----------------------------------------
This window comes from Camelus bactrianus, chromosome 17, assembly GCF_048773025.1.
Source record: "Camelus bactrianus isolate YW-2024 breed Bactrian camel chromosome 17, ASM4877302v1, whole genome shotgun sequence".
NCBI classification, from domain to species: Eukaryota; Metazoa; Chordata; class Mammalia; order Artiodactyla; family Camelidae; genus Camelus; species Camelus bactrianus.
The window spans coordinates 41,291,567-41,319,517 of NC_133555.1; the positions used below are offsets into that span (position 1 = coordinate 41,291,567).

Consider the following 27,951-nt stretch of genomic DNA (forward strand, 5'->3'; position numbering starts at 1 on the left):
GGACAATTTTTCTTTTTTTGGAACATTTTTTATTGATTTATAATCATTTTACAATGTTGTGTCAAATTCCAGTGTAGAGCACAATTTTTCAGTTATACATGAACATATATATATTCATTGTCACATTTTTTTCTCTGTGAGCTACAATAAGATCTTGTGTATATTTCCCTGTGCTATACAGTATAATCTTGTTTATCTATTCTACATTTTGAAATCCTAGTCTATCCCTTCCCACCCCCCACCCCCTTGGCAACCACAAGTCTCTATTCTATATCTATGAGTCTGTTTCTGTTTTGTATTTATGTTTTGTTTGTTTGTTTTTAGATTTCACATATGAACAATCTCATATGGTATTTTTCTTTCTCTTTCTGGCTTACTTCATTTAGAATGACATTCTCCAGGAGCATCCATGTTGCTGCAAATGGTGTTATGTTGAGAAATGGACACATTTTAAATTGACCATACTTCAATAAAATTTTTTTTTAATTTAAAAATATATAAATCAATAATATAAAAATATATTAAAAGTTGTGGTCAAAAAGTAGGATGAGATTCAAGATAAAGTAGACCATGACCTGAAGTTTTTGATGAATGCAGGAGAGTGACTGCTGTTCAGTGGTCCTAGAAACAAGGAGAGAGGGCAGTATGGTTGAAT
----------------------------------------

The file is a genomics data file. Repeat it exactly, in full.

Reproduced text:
This window comes from Camelus bactrianus, chromosome 17, assembly GCF_048773025.1.
Source record: "Camelus bactrianus isolate YW-2024 breed Bactrian camel chromosome 17, ASM4877302v1, whole genome shotgun sequence".
NCBI classification, from domain to species: Eukaryota; Metazoa; Chordata; class Mammalia; order Artiodactyla; family Camelidae; genus Camelus; species Camelus bactrianus.
The window spans coordinates 41,291,567-41,319,517 of NC_133555.1; the positions used below are offsets into that span (position 1 = coordinate 41,291,567).

Consider the following 27,951-nt stretch of genomic DNA (forward strand, 5'->3'; position numbering starts at 1 on the left):
GGACAATTTTTCTTTTTTTGGAACATTTTTTATTGATTTATAATCATTTTACAATGTTGTGTCAAATTCCAGTGTAGAGCACAATTTTTCAGTTATACATGAACATATATATATTCATTGTCACATTTTTTTCTCTGTGAGCTACAATAAGATCTTGTGTATATTTCCCTGTGCTATACAGTATAATCTTGTTTATCTATTCTACATTTTGAAATCCTAGTCTATCCCTTCCCACCCCCCACCCCCTTGGCAACCACAAGTCTCTATTCTATATCTATGAGTCTGTTTCTGTTTTGTATTTATGTTTTGTTTGTTTGTTTTTAGATTTCACATATGAACAATCTCATATGGTATTTTTCTTTCTCTTTCTGGCTTACTTCATTTAGAATGACATTCTCCAGGAGCATCCATGTTGCTGCAAATGGTGTTATGTTGAGAAATGGACACATTTTAAATTGACCATACTTCAATAAAATTTTTTTTTAATTTAAAAATATATAAATCAATAATATAAAAATATATTAAAAGTTGTGGTCAAAAAGTAGGATGAGATTCAAGATAAAGTAGACCATGACCTGAAGTTTTTGATGAATGCAGGAGAGTGACTGCTGTTCAGTGGTCCTAGAAACAAGGAGAGAGGGCAGTATGGTTGAAT